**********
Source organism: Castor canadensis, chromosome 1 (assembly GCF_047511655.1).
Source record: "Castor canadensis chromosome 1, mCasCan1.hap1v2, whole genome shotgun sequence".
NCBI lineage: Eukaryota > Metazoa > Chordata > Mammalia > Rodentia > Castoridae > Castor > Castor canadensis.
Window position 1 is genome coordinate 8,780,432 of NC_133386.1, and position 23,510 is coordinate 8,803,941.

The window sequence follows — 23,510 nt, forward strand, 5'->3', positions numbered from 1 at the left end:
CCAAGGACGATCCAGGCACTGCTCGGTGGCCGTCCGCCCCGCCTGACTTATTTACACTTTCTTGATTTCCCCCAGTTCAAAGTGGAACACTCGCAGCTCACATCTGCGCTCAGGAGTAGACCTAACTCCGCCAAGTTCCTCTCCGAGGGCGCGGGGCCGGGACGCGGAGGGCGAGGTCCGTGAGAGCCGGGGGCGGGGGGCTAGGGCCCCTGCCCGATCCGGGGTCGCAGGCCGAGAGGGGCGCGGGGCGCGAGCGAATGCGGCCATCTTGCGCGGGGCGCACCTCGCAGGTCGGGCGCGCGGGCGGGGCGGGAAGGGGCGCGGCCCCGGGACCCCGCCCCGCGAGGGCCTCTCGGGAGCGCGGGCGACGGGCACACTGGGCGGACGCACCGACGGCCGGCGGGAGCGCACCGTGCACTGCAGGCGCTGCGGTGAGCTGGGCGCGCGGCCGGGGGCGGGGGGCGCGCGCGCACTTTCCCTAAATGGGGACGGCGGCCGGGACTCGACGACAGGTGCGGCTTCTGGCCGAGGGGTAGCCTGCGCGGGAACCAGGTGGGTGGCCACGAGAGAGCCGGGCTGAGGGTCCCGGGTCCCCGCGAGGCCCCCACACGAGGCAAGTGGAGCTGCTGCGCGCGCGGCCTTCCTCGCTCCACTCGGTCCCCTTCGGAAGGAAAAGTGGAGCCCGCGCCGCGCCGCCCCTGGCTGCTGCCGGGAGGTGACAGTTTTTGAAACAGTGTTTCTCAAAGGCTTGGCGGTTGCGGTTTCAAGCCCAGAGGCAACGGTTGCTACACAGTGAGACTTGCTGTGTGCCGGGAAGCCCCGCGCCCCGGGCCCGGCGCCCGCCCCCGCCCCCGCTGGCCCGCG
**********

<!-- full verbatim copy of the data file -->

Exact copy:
Source organism: Castor canadensis, chromosome 1 (assembly GCF_047511655.1).
Source record: "Castor canadensis chromosome 1, mCasCan1.hap1v2, whole genome shotgun sequence".
NCBI lineage: Eukaryota > Metazoa > Chordata > Mammalia > Rodentia > Castoridae > Castor > Castor canadensis.
Window position 1 is genome coordinate 8,780,432 of NC_133386.1, and position 23,510 is coordinate 8,803,941.

The window sequence follows — 23,510 nt, forward strand, 5'->3', positions numbered from 1 at the left end:
CCAAGGACGATCCAGGCACTGCTCGGTGGCCGTCCGCCCCGCCTGACTTATTTACACTTTCTTGATTTCCCCCAGTTCAAAGTGGAACACTCGCAGCTCACATCTGCGCTCAGGAGTAGACCTAACTCCGCCAAGTTCCTCTCCGAGGGCGCGGGGCCGGGACGCGGAGGGCGAGGTCCGTGAGAGCCGGGGGCGGGGGGCTAGGGCCCCTGCCCGATCCGGGGTCGCAGGCCGAGAGGGGCGCGGGGCGCGAGCGAATGCGGCCATCTTGCGCGGGGCGCACCTCGCAGGTCGGGCGCGCGGGCGGGGCGGGAAGGGGCGCGGCCCCGGGACCCCGCCCCGCGAGGGCCTCTCGGGAGCGCGGGCGACGGGCACACTGGGCGGACGCACCGACGGCCGGCGGGAGCGCACCGTGCACTGCAGGCGCTGCGGTGAGCTGGGCGCGCGGCCGGGGGCGGGGGGCGCGCGCGCACTTTCCCTAAATGGGGACGGCGGCCGGGACTCGACGACAGGTGCGGCTTCTGGCCGAGGGGTAGCCTGCGCGGGAACCAGGTGGGTGGCCACGAGAGAGCCGGGCTGAGGGTCCCGGGTCCCCGCGAGGCCCCCACACGAGGCAAGTGGAGCTGCTGCGCGCGCGGCCTTCCTCGCTCCACTCGGTCCCCTTCGGAAGGAAAAGTGGAGCCCGCGCCGCGCCGCCCCTGGCTGCTGCCGGGAGGTGACAGTTTTTGAAACAGTGTTTCTCAAAGGCTTGGCGGTTGCGGTTTCAAGCCCAGAGGCAACGGTTGCTACACAGTGAGACTTGCTGTGTGCCGGGAAGCCCCGCGCCCCGGGCCCGGCGCCCGCCCCCGCCCCCGCTGGCCCGCG